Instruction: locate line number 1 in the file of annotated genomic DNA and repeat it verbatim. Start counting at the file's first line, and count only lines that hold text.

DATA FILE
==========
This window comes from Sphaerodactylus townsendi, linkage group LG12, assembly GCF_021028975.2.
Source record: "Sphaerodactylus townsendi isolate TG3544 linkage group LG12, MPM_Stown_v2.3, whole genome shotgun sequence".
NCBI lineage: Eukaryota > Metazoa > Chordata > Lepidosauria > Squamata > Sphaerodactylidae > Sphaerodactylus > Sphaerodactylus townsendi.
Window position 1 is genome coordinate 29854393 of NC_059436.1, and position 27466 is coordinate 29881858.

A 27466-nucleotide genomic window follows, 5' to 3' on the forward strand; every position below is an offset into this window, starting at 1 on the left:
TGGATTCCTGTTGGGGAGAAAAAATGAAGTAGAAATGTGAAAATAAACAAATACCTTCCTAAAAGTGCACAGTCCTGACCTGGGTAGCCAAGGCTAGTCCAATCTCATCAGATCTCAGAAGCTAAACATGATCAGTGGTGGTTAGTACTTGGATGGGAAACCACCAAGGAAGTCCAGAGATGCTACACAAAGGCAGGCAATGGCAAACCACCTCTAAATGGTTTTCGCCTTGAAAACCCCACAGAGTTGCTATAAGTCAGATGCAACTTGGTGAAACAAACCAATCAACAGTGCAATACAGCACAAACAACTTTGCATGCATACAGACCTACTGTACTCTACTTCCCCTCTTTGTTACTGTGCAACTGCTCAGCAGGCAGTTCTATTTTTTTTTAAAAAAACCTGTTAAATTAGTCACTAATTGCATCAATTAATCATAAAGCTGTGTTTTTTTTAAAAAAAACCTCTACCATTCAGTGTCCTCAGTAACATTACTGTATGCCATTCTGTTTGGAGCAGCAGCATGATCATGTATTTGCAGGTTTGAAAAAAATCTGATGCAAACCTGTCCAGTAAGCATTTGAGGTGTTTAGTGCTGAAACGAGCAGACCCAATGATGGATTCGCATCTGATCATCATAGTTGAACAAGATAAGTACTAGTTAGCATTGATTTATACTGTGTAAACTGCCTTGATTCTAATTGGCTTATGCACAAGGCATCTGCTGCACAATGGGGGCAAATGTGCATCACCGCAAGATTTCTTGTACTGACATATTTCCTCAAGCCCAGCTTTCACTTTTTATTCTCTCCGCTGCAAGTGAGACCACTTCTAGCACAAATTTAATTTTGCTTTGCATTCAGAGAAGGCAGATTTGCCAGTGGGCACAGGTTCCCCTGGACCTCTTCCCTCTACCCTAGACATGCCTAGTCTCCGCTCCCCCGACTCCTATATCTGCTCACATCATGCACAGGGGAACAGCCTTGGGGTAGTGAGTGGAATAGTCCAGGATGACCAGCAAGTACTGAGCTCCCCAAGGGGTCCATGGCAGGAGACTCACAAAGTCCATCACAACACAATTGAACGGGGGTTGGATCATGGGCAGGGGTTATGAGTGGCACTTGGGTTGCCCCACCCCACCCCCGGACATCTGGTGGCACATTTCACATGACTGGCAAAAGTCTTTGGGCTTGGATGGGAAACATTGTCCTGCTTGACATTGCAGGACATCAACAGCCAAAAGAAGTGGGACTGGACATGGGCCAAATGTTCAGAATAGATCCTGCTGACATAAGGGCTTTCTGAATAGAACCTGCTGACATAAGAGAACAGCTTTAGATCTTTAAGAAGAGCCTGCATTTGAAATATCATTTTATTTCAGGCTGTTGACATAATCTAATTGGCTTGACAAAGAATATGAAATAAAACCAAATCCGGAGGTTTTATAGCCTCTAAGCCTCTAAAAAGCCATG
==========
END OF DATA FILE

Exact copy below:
This window comes from Sphaerodactylus townsendi, linkage group LG12, assembly GCF_021028975.2.